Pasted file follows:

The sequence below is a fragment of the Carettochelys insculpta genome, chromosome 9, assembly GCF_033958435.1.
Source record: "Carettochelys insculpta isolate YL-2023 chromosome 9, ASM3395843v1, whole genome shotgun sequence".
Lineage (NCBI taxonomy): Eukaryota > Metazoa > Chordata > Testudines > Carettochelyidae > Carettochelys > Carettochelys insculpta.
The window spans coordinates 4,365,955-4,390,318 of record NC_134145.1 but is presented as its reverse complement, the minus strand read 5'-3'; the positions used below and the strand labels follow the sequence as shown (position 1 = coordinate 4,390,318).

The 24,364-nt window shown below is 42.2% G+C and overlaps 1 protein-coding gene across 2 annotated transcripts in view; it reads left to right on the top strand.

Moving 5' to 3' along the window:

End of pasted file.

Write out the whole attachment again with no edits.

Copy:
The sequence below is a fragment of the Carettochelys insculpta genome, chromosome 9, assembly GCF_033958435.1.
Source record: "Carettochelys insculpta isolate YL-2023 chromosome 9, ASM3395843v1, whole genome shotgun sequence".
Lineage (NCBI taxonomy): Eukaryota > Metazoa > Chordata > Testudines > Carettochelyidae > Carettochelys > Carettochelys insculpta.
The window spans coordinates 4,365,955-4,390,318 of record NC_134145.1 but is presented as its reverse complement, the minus strand read 5'-3'; the positions used below and the strand labels follow the sequence as shown (position 1 = coordinate 4,390,318).

The 24,364-nt window shown below is 42.2% G+C and overlaps 1 protein-coding gene across 2 annotated transcripts in view; it reads left to right on the top strand.

Moving 5' to 3' along the window: